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Who Is to Blame? A Russian Riddle by Jane…
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Who Is to Blame? A Russian Riddle

by Jane Marlow

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Showing 5 of 5
I really enjoyed reading this historical fiction book. Russian life in the 1800's was extremely interesting. I found the riddles preceding each chapter fun, thought-provoking and downright indecent at times! During this time in history, superstitions and old wives tale's ran rampant and was evidenced throughout the story. It was definitely weird what people believed in back then. It's obvious that Jane Marlow put a lot of time, research and thought into this story. This book was 300 pages, spanning 25 years, but I could have easily read 800 pages to gain more information and detail into each characters' life and background. I definitely wanted more!

I'm so happy that I won this book through LibraryThing's Member Reviewer's Giveaway. ( )
  PrettyTarantula | Apr 19, 2017 |
Who Is to Blame?: A Russian Riddle by Jane Marlow; (2 1/2*)

I expected to like and appreciate this novel much more that I actually did. It is about the serfs and the nobility in the 1800s just prior to the ending of serfdom. The book seemed to be very well researched and covers a place in time that I am not very familiar with so I was looking forward to the read.
But the characters seemed flat and one dimensional to me and there wasn't much growth there. When one writes a novel that covers this many years one expects to comprehend that growth. That took some of my enjoyment away from the book. I do know that there are many of you out there in the reading world who will most likely love this novel but sadly..........I am not one of them.

My thanks to NetGalley and River Grove Books for allowing me to read and review Who is to Blame? ( )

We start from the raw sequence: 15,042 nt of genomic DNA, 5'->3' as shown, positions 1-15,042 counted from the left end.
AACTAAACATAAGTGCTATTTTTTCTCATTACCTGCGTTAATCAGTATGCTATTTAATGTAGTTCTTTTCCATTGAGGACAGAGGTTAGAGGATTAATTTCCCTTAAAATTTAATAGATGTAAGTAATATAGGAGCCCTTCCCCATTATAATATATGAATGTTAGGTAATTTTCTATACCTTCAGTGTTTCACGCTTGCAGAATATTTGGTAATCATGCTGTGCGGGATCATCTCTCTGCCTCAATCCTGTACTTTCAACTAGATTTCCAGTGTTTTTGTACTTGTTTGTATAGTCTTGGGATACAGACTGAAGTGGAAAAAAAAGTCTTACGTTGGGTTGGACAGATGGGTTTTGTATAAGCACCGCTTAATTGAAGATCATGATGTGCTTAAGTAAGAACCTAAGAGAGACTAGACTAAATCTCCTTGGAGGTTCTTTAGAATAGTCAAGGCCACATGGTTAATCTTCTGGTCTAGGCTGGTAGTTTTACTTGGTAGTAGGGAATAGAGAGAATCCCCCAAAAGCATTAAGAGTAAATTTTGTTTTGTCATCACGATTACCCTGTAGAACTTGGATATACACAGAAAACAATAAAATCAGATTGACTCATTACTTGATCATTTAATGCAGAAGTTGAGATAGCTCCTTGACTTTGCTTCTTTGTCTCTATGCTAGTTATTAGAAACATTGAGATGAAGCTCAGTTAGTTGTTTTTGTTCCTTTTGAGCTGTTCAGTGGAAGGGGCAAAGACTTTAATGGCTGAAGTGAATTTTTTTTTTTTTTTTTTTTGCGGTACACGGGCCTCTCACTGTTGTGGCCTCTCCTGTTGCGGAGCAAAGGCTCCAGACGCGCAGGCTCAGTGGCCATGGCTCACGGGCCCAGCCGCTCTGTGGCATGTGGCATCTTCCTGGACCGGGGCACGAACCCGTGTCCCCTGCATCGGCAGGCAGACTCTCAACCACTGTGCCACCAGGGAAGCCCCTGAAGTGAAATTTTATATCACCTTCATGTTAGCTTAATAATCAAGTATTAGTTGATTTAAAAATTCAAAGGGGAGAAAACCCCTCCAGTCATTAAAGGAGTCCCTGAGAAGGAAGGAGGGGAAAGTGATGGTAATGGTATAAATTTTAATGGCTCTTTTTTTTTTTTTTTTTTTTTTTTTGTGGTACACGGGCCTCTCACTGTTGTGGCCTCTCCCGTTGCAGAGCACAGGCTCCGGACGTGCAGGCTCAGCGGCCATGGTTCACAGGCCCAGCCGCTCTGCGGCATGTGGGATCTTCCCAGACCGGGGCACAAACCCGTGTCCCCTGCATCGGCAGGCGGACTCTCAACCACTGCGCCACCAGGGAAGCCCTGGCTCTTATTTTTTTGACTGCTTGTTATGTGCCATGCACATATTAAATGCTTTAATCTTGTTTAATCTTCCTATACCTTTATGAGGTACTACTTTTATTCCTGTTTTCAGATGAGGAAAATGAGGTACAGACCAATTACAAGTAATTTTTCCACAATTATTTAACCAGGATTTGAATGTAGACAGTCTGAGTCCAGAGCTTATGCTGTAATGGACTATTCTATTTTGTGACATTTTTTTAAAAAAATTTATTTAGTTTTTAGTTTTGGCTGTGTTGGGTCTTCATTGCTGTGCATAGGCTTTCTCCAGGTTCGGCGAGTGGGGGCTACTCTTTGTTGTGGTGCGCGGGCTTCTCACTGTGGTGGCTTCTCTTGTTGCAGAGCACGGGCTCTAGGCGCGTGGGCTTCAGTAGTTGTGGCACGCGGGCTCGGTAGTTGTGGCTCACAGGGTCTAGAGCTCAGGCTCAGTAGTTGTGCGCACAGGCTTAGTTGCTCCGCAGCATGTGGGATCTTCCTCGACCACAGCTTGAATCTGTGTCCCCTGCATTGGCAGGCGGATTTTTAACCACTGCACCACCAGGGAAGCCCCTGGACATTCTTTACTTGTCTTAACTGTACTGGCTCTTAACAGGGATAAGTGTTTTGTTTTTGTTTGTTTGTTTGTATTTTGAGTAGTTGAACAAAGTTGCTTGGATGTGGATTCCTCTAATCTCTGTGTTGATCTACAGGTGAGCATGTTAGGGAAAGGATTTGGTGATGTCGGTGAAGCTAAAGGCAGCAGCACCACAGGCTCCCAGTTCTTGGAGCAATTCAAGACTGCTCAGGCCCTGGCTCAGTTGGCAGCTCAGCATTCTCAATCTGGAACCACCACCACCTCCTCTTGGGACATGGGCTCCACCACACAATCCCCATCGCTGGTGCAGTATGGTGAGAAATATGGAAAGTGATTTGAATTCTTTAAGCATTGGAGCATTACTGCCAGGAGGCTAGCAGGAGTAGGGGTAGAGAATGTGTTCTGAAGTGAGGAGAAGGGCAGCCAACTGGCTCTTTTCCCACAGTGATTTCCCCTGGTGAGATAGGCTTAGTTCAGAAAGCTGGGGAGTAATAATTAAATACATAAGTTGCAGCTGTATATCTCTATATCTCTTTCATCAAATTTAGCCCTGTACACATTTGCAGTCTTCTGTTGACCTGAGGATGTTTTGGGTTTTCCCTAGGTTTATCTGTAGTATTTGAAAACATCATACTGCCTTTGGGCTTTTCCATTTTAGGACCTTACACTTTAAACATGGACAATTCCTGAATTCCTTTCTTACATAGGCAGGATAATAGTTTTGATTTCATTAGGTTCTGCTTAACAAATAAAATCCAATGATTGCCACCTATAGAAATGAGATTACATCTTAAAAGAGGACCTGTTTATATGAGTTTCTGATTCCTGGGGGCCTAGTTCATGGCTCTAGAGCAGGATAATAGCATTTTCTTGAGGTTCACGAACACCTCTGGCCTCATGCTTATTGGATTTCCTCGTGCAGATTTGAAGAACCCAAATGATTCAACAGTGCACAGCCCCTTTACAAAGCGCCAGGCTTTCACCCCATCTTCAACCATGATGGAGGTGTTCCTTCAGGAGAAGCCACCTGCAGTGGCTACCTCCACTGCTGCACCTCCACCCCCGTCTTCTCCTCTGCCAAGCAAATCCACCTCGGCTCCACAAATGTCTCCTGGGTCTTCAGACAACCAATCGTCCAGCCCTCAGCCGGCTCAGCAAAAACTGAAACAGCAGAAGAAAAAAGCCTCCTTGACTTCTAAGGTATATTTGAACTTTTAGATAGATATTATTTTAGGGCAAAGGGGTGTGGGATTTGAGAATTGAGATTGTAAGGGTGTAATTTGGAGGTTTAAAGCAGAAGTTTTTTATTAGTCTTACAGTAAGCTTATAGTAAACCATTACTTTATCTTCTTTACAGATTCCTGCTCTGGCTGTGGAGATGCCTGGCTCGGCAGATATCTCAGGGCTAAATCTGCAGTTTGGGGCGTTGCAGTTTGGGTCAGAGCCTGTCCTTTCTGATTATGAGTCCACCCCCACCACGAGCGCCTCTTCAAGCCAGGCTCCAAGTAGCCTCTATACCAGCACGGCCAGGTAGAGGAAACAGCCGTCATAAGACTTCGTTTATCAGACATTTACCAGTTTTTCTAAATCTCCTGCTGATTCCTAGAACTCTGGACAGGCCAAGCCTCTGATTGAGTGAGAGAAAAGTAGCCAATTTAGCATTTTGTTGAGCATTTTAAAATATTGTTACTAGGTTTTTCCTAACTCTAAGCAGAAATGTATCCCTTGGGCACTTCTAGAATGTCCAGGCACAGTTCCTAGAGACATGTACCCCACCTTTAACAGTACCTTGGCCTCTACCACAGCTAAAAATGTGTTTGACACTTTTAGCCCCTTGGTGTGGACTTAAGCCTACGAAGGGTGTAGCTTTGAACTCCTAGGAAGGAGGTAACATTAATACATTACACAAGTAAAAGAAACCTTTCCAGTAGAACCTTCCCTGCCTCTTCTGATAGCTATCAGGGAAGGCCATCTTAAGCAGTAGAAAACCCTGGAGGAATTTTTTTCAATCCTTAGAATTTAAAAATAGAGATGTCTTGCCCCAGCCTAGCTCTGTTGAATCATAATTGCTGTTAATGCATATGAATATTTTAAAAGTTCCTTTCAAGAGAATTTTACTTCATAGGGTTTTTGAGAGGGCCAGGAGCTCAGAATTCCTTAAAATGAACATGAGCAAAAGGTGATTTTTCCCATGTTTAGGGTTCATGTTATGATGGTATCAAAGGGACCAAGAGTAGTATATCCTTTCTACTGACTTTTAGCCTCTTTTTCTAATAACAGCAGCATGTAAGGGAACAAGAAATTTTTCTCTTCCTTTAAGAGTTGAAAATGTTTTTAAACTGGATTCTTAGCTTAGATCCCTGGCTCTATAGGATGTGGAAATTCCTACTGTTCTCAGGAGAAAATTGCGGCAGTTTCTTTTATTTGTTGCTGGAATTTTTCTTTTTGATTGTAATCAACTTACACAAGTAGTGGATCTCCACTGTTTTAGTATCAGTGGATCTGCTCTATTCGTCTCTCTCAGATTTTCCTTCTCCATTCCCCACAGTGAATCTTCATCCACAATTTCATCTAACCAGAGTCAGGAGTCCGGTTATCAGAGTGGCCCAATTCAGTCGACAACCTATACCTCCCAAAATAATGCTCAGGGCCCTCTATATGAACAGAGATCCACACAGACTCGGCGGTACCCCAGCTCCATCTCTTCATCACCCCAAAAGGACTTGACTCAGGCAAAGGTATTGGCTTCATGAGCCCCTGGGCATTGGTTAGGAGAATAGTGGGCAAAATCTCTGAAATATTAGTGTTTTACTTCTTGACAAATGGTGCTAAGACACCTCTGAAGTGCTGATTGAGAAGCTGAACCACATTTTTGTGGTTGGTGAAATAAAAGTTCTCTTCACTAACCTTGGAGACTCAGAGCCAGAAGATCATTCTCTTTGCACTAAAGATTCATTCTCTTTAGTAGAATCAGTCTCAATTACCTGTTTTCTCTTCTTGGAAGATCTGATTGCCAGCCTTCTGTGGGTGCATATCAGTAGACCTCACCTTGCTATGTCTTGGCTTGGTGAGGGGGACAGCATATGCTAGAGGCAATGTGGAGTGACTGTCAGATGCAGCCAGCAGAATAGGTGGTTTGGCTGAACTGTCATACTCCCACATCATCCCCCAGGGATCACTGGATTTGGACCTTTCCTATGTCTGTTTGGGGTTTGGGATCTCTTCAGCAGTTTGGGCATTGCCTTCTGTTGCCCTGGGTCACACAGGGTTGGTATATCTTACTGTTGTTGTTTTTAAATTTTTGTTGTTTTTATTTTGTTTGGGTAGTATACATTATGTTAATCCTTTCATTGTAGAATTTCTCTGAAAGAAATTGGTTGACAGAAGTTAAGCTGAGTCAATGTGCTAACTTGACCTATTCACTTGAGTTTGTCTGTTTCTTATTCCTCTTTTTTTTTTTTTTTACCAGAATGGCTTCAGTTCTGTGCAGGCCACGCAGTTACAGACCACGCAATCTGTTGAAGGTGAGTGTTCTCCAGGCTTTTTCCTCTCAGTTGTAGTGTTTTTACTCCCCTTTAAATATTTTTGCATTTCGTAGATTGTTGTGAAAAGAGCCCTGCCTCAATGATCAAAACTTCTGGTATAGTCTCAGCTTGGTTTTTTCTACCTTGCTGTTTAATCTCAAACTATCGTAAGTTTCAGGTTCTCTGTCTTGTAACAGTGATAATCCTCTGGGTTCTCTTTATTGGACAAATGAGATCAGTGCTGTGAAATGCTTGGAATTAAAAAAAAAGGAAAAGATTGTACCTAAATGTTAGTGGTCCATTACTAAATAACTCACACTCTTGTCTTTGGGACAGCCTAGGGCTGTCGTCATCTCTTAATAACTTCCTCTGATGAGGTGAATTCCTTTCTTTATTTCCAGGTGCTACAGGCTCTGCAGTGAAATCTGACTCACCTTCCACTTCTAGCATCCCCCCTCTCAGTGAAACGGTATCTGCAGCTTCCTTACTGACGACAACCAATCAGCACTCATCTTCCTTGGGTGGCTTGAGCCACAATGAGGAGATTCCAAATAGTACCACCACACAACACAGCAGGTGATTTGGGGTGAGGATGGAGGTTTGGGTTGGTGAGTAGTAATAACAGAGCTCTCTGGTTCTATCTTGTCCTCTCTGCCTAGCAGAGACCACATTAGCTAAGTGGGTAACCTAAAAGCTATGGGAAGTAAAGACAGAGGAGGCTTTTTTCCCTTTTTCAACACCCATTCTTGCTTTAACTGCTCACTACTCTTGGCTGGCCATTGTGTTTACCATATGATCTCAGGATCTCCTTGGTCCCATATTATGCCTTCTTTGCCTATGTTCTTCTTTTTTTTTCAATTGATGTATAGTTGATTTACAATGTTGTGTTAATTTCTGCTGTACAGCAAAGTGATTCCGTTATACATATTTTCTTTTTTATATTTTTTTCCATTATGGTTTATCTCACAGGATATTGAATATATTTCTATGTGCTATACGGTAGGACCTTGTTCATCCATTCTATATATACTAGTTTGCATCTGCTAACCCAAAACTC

rainpebble | Feb 15, 2017 |
The book is set in the 1800s before the emancipation of the serfs and follows Count Stepan Maximov and Elizaveta who is a peasant.

Elizaveta loves her childhood friend but they can’t marry because marrying your godparents’ child can’t happen. Instead, she has to marry a man she knows is a violent one and the marriage isn’t a happy one. But it seems like abusiveness kinda runs in Ermak’s family and Elizaveta’s sister-in-laws aren’t having any more luck in their lives.

Maximov’s lost their child and Stepan’s wife never got over her grief and it starts to affect their marriage too. Stepan struggles to run the estate, to find new ways to grow and develop it but new things takes time. In the latter part, we see more of Anton, the eldest Maximov son who spends most of his time drinking and playing cards.

I don’t really know what to say about this. I loved the book and was pleasantly surprised how good it was. It’s always hardest to write about a book you like… I just wanted to keep reading and wanting to know what happens next!

You can see that the author has done her research and there are lots of little details but it’s well written in the story.

We get to see how disconnected the nobility and the peasants were and had so little contact with each other. Nobility thought that the peasants should be thankful because they are being taken care of…. By working them to death yet they were seen as just lazy…

I wanted to slap Anton so many times that I’m not surprised that Stepan was so frustrated with him. He did change his ways a bit in the end but I would like to know if he manages to really change. But I think there is next book coming so I’m hoping we’ll see that. ( )